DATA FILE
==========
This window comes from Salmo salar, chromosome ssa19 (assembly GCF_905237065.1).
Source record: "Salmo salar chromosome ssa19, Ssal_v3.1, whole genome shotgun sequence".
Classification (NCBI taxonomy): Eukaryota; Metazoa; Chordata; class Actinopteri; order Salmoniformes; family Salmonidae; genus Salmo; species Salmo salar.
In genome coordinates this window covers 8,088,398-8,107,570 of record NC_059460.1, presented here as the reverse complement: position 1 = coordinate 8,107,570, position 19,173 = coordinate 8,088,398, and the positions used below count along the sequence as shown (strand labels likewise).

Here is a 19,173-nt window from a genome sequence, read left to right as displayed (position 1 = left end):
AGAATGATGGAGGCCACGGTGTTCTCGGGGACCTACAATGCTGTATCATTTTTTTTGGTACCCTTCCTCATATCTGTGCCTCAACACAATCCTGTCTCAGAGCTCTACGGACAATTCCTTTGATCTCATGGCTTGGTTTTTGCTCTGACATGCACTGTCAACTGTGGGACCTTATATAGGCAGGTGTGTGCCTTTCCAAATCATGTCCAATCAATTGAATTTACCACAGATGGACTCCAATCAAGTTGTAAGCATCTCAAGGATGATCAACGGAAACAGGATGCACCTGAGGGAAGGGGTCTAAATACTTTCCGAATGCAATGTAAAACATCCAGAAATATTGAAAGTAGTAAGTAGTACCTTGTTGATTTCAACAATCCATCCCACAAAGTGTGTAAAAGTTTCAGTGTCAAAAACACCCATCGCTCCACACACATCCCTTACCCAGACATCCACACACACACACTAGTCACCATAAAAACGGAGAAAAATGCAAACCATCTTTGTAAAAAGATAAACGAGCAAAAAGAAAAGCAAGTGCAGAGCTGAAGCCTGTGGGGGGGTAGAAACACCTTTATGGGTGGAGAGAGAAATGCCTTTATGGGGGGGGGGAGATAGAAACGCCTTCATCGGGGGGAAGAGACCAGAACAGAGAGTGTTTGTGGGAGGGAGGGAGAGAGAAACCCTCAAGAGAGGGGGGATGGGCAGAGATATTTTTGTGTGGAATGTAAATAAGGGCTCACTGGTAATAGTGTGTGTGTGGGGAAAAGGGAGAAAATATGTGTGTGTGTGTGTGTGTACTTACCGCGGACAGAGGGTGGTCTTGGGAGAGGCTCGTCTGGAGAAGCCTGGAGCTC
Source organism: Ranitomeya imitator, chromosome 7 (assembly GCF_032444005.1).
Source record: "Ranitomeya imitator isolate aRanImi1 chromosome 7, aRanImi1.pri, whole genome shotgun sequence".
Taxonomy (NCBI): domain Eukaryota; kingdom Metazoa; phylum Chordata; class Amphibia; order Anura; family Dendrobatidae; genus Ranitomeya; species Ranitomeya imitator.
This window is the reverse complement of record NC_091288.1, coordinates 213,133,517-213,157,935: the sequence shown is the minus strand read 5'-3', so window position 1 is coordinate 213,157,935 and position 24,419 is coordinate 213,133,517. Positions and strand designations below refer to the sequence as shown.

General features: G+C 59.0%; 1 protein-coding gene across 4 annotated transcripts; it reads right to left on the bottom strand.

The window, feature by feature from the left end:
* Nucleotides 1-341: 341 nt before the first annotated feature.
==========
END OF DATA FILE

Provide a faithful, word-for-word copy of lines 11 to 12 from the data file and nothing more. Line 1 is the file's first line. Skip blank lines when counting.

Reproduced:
General features: G+C 59.0%; 1 protein-coding gene across 4 annotated transcripts; it reads right to left on the bottom strand.

The window, feature by feature from the left end: